A young California man named Kevin Martin has allegedly spread false but real-seeming information about hurricanes, severe weather warnings and more. The hoaxes, Gawker reports, have gone viral and sometimes seemed to be real because they spoof official reports.
“Martin used a variety of dummy accounts on Facebook to threaten the [weather service] building and its employees, going so far as to draw crosshairs on satellite snapshots of the office, accompanied by the ominous message ‘endanger the public and I endanger you,’” Gawker reports. “During the height of the situation in December, employees at NWS San Diego were informed that management had increased security at the building, and that local and federal authorities were actively investigating his threats against the agency.”
Murder, Lobbyists Galore and Illicit Cheese
• Pacific Standard explored the “reclusive and controversial religious sect known as the Twelve Tribes,” which has a major presence in San Diego County.
• KQED revealed how California government agencies spend millions of dollars on lobbyists whose job is to … lobby other government agencies.
• Buzzfeed pieced together a compelling story about how a young woman from Lakeside trying to protect herself from her stalker became an unlikely poster child for the gun-rights movement.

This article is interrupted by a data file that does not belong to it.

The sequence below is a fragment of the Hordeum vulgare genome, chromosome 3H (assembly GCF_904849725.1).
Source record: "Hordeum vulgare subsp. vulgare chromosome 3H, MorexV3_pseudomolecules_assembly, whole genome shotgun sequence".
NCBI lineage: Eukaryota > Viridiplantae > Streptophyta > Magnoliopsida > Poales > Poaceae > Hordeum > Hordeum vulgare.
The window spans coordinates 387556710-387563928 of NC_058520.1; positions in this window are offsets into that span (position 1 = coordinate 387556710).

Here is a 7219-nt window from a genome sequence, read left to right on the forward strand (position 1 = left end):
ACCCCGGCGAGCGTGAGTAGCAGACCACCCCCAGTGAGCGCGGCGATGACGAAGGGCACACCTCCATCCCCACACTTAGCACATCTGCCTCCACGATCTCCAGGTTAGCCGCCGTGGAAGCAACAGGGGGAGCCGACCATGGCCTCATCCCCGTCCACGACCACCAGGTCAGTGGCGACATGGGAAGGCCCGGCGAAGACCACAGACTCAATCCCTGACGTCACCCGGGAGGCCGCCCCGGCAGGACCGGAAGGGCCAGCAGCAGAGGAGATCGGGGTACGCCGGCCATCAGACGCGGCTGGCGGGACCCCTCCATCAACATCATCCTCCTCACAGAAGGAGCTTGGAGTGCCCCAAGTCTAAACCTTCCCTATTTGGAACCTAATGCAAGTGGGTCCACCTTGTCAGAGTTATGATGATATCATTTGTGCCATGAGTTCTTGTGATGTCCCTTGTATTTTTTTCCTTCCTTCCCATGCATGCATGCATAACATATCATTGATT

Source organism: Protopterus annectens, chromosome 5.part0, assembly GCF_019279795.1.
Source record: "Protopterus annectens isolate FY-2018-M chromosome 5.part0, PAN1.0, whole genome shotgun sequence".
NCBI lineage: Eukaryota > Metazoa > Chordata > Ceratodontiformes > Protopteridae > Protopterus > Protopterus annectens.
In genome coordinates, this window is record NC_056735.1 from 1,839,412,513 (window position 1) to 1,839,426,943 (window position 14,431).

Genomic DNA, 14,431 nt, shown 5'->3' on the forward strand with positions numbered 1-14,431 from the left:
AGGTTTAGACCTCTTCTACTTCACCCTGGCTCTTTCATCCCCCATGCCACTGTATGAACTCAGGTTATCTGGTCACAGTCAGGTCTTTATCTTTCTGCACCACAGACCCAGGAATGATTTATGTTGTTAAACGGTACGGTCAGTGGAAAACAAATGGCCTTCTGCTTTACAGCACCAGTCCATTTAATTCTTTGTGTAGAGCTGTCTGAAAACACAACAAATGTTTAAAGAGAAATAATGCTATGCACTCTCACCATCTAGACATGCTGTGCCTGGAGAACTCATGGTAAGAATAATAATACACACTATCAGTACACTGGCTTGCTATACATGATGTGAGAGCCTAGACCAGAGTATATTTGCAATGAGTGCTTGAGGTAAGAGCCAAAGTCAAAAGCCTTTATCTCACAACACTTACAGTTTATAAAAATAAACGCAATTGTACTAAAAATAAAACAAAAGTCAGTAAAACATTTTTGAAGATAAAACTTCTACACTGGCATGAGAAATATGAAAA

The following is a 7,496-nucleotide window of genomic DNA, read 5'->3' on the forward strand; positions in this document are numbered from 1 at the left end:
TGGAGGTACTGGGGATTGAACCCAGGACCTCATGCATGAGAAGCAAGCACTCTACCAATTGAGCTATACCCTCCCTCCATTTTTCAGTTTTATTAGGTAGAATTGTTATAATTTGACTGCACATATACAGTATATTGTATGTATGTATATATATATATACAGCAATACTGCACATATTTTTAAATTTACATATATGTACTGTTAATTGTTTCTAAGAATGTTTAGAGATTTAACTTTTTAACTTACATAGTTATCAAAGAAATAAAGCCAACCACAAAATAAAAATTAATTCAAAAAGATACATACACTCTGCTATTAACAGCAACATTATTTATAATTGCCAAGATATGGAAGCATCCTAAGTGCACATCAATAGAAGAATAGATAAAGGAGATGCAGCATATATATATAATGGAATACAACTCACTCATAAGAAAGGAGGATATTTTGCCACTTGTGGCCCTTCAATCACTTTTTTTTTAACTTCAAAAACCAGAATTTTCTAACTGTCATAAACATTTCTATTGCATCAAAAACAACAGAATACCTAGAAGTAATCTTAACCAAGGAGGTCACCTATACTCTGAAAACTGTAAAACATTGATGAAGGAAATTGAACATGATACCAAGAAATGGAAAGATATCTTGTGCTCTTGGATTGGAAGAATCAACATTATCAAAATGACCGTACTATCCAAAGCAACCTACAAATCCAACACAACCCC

• The L.A. Times uncovered how a power struggle snuffed Gov. Jerry Brown’s bid to protect the environment by cutting gasoline use.
• The New Yorker profiled San Diego attorney Judy Clarke, who defends the worst of the worst in high-profile death penalty cases like that of the surviving Boston Marathon bomber.
• San Diego native Lee Jenkins, a Sports Illustrated writer, eulogized the Chargers in a moving column that chronicled a “Beautiful Funeral” at what may be the team’s last home game here.
• The Atlantic explored one of the most bizarre murder investigations in San Diego history. The New York Times Magazine, meanwhile, went to San Diego to explore life for ex-cons.
• There’s a massive and illegal cross-border trade in cheese, Vice discovered. Yes, cheese. “American cheese companies should hire these highly-motivated vendors and make them heads of their international marketing divisions. They know the market better than anyone else does, and their sales numbers are off the charts.”
• Thrillist helpfully put together an “Oral History of the Great San Diego Fireworks Fail of 2012.”
• Audubon magazine profiled an East County “parrot rehabber” who nursed injured urban parrots back to health and then set them free in El Cajon — a technically illegal no-no.
From Our Own: Priests Run Amok, Water Wars and More
Voice of San Diego’s current and former journalists made a mark in news outlets outside VOSD this year.
In a story for The Washington Post, reporter Liam Dillon explored the opposition within San Diego to a Trump-style border wall. I mapped out California’s drought blame game in a post for Vanity Fair, while managing editor Sara Libby profiled high-profile local legislator Lorena Gonzalez — “The California Democrat Setting the National Agenda” — for The Atlantic.
And at GlobalPost, former VOSD reporter Will Carless uncovered how “South America has become a safe haven for the Catholic Church’s alleged child molesters.”
Ry Rivard contributed to this report.